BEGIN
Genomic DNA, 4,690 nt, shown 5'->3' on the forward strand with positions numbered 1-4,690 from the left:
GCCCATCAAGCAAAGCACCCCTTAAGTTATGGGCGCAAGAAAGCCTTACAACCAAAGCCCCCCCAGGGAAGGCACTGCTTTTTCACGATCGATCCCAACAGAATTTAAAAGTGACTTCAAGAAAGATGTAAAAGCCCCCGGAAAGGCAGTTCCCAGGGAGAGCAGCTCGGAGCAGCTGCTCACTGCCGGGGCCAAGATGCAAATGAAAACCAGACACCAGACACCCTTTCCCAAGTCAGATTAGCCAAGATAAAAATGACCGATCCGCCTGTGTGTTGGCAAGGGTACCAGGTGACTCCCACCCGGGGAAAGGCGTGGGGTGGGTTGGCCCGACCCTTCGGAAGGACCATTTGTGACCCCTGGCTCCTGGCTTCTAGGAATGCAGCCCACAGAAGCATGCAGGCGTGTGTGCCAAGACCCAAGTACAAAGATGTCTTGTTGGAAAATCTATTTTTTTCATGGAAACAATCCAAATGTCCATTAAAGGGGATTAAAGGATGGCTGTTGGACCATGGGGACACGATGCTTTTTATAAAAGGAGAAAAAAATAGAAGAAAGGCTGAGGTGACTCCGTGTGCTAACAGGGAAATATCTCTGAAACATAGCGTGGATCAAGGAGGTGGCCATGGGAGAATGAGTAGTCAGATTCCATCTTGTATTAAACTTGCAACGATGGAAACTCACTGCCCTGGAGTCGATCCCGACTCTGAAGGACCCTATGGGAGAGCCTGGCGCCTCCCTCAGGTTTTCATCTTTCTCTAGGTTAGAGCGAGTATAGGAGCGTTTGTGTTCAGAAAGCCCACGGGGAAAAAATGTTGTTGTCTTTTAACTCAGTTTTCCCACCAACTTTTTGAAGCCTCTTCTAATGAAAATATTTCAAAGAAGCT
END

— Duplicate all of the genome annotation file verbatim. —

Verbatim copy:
Genomic DNA, 4,690 nt, shown 5'->3' on the forward strand with positions numbered 1-4,690 from the left:
GCCCATCAAGCAAAGCACCCCTTAAGTTATGGGCGCAAGAAAGCCTTACAACCAAAGCCCCCCCAGGGAAGGCACTGCTTTTTCACGATCGATCCCAACAGAATTTAAAAGTGACTTCAAGAAAGATGTAAAAGCCCCCGGAAAGGCAGTTCCCAGGGAGAGCAGCTCGGAGCAGCTGCTCACTGCCGGGGCCAAGATGCAAATGAAAACCAGACACCAGACACCCTTTCCCAAGTCAGATTAGCCAAGATAAAAATGACCGATCCGCCTGTGTGTTGGCAAGGGTACCAGGTGACTCCCACCCGGGGAAAGGCGTGGGGTGGGTTGGCCCGACCCTTCGGAAGGACCATTTGTGACCCCTGGCTCCTGGCTTCTAGGAATGCAGCCCACAGAAGCATGCAGGCGTGTGTGCCAAGACCCAAGTACAAAGATGTCTTGTTGGAAAATCTATTTTTTTCATGGAAACAATCCAAATGTCCATTAAAGGGGATTAAAGGATGGCTGTTGGACCATGGGGACACGATGCTTTTTATAAAAGGAGAAAAAAATAGAAGAAAGGCTGAGGTGACTCCGTGTGCTAACAGGGAAATATCTCTGAAACATAGCGTGGATCAAGGAGGTGGCCATGGGAGAATGAGTAGTCAGATTCCATCTTGTATTAAACTTGCAACGATGGAAACTCACTGCCCTGGAGTCGATCCCGACTCTGAAGGACCCTATGGGAGAGCCTGGCGCCTCCCTCAGGTTTTCATCTTTCTCTAGGTTAGAGCGAGTATAGGAGCGTTTGTGTTCAGAAAGCCCACGGGGAAAAAATGTTGTTGTCTTTTAACTCAGTTTTCCCACCAACTTTTTGAAGCCTCTTCTAATGAAAATATTTCAAAGAAGCT